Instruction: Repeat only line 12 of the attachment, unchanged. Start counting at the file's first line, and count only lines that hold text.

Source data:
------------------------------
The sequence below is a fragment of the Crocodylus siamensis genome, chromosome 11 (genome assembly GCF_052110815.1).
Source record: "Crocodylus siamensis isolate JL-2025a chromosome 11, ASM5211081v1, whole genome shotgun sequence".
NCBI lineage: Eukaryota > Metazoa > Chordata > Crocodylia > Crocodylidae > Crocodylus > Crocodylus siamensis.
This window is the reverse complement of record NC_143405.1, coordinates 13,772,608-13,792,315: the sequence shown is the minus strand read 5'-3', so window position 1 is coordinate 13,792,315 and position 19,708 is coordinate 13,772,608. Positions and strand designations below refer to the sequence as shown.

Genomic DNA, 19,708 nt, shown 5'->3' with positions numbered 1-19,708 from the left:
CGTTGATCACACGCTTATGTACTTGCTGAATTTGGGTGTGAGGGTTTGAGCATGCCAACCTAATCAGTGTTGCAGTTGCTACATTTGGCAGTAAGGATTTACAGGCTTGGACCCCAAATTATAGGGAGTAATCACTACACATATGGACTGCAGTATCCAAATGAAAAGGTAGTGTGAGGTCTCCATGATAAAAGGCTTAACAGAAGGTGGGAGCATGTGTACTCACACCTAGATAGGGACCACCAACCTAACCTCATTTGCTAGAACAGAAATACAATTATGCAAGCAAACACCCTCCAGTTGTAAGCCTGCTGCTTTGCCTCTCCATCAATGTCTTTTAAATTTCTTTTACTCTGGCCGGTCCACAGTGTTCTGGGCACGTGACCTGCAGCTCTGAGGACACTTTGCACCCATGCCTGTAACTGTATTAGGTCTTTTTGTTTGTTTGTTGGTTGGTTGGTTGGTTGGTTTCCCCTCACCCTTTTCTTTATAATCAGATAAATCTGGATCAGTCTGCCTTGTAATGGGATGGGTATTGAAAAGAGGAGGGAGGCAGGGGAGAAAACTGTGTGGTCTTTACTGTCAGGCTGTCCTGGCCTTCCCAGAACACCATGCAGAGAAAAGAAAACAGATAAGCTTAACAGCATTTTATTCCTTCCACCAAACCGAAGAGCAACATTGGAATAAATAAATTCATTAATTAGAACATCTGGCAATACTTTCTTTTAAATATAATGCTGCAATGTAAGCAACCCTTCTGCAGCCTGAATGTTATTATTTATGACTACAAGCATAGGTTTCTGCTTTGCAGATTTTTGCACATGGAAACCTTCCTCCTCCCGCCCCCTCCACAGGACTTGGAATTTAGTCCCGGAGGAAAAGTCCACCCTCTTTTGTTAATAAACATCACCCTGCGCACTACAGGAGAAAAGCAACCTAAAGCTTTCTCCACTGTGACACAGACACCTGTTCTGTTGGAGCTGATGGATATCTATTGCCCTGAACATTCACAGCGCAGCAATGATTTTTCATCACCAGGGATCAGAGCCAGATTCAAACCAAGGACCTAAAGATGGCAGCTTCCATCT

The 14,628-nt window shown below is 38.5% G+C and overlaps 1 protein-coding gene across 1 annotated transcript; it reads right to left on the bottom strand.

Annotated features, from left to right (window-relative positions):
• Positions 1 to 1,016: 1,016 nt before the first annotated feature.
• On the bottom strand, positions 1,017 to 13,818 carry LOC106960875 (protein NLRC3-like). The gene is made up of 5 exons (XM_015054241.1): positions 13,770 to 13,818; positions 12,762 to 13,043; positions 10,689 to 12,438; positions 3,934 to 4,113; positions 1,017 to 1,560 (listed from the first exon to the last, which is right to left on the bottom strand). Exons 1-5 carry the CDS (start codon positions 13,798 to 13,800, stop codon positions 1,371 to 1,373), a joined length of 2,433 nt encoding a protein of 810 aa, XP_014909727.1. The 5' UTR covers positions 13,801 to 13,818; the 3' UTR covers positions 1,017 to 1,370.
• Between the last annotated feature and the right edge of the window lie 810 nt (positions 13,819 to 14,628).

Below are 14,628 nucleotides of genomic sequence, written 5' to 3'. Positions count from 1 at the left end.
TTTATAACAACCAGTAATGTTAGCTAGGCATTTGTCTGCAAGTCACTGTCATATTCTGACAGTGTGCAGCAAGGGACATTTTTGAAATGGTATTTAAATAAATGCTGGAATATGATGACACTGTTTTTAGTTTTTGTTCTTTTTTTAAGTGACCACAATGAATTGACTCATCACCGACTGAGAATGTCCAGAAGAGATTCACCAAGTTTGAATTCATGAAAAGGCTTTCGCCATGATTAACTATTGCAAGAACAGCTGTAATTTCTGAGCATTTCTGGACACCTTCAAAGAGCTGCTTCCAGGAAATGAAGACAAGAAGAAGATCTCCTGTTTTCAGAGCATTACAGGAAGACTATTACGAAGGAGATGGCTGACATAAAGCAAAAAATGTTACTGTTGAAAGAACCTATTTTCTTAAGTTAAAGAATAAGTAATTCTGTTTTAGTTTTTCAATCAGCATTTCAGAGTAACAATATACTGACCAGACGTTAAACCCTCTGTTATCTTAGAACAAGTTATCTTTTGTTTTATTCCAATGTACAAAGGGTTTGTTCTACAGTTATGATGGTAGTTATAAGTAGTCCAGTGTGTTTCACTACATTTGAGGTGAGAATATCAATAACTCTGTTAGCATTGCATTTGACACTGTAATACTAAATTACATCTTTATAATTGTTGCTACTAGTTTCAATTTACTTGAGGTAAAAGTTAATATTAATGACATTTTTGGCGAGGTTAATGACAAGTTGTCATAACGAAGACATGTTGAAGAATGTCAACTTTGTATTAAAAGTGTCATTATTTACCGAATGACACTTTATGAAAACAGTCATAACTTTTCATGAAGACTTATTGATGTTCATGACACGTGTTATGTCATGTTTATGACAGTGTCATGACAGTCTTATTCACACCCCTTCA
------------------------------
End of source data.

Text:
Below are 14,628 nucleotides of genomic sequence, written 5' to 3'. Positions count from 1 at the left end.